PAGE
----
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I'm trying to do some js code shared between the browser and the nodejs server. To do that, I just use these practises: http://caolanmcmahon.com/posts/writing_for_node_and_the_browser/

The problem is when I want to export a function, not an object. In node you could do something like:

var Constructor = function(){/*code*/};
module.exports = Constructor;

so that when require is used you can do:

var Constructor = require('module.js');
var oInstance = new Constructor();

The problem is when I try to reference the module.exports object in the module and use that reference to overwrite it with my function. In the module it would be:

var Constructor = function(){/*code*/};
var reference = module.exports;
reference = Constructor;

Why this doesn't work? I don't want to use the easy solution to insert an if inside the clean code, but i want to understand why it is illegal, even though reference===module.exports is true.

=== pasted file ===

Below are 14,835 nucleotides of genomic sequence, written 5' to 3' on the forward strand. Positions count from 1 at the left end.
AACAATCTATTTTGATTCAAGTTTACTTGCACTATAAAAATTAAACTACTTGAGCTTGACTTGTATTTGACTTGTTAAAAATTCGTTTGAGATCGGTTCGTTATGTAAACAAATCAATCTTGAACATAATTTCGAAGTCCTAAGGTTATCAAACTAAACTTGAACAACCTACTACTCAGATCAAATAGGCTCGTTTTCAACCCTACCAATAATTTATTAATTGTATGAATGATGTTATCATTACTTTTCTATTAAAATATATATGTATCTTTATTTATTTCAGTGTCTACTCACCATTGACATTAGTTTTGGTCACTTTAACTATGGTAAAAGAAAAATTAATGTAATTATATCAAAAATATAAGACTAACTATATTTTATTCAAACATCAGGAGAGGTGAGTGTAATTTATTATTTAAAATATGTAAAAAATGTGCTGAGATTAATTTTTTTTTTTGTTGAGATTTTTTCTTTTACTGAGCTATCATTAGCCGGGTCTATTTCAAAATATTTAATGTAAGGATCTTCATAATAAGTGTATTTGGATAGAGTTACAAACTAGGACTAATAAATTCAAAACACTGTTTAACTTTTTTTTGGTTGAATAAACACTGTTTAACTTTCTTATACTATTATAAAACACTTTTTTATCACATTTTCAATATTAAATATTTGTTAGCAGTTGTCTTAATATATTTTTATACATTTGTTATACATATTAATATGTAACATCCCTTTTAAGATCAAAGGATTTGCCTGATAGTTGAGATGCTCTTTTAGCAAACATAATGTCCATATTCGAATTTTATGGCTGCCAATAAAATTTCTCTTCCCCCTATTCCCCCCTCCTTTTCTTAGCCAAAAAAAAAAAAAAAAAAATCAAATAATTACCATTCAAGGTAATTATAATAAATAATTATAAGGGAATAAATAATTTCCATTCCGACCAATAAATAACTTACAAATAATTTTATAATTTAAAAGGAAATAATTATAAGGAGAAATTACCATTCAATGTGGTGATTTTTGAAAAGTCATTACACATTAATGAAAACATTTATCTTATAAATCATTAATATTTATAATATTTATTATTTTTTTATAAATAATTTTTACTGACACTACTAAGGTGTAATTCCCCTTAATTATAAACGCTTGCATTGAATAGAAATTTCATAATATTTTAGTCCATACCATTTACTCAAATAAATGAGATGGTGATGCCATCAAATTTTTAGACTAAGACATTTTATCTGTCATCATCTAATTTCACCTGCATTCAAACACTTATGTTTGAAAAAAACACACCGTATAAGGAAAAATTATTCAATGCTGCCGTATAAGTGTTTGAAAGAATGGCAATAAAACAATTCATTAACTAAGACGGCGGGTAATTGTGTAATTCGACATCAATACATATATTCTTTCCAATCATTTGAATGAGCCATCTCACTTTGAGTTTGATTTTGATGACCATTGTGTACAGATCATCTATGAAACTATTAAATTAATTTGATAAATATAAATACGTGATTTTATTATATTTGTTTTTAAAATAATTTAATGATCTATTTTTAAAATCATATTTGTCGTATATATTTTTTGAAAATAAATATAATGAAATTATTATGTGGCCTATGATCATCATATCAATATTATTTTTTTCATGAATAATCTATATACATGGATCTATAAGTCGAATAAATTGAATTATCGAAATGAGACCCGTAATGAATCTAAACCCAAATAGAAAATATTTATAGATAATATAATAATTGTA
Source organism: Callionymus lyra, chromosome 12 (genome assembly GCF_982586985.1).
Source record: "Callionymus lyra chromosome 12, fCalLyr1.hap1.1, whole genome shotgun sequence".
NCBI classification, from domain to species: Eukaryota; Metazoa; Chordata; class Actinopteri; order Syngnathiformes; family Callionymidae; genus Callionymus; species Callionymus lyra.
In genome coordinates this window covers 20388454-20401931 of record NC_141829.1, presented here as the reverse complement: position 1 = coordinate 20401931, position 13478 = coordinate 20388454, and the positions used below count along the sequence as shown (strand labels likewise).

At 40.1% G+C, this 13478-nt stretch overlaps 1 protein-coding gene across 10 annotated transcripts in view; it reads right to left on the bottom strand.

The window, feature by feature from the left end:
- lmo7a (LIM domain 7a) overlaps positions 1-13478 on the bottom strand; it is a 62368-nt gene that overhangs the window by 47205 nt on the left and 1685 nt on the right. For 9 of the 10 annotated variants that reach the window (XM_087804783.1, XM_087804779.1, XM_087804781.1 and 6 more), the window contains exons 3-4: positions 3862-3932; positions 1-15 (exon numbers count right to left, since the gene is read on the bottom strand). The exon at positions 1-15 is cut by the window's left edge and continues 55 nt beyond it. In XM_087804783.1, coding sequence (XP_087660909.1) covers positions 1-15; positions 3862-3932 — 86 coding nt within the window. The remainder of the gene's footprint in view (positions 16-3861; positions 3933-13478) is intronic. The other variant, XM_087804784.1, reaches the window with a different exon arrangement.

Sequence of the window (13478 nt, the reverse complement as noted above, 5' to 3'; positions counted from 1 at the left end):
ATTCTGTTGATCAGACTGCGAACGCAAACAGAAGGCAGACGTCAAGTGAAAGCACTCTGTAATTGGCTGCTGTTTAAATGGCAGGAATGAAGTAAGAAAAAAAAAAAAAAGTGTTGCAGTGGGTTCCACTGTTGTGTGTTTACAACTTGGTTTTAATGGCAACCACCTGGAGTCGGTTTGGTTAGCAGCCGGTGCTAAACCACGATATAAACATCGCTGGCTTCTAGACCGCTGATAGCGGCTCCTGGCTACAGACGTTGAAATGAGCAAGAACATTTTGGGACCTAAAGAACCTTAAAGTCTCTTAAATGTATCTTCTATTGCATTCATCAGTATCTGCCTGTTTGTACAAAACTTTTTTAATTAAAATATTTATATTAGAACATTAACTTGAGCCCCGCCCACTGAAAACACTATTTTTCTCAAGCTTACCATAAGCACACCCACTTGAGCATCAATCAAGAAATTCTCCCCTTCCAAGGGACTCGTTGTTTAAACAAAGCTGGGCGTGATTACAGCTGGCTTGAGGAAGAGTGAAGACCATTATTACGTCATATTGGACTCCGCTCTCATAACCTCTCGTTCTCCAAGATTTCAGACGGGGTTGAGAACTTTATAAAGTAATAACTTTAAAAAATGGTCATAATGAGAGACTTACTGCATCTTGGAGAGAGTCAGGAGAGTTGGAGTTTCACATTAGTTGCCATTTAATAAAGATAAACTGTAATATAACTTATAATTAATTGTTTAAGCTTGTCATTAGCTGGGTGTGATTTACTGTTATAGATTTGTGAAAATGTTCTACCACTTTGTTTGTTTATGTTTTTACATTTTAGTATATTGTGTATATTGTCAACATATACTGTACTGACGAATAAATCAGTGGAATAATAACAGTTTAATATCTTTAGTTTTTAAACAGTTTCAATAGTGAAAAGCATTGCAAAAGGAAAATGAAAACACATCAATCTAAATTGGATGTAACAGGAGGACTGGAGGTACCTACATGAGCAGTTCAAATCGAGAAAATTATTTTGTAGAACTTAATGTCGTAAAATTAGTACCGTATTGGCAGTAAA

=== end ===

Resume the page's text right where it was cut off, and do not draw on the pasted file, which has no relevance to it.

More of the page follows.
Thanks

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1 Answer 1

It does not work because reference does not point to module.exports, it points to the object module.exports points to:

module.exports
              \ 
                -> object
              / 
     reference

When you assign a new value to reference, you just change what reference points to, not what module.exports points to:

module.exports
              \ 
                -> object

reference -> function

Here is simplified example:

var a = 0;
var b = a;

Now, if you set b = 1, then the value of a will still be 0, since you just assigned a new value to b. It has no influence on the value of a.

i want to understand why it is illegal, even though reference===module.exports is true

It is not illegal, this how JavaScript (and most other languages) work. reference === module.exports is true, because before the assignment, they both refer to the same object. After the assignment, references refers to a different object than modules.export.

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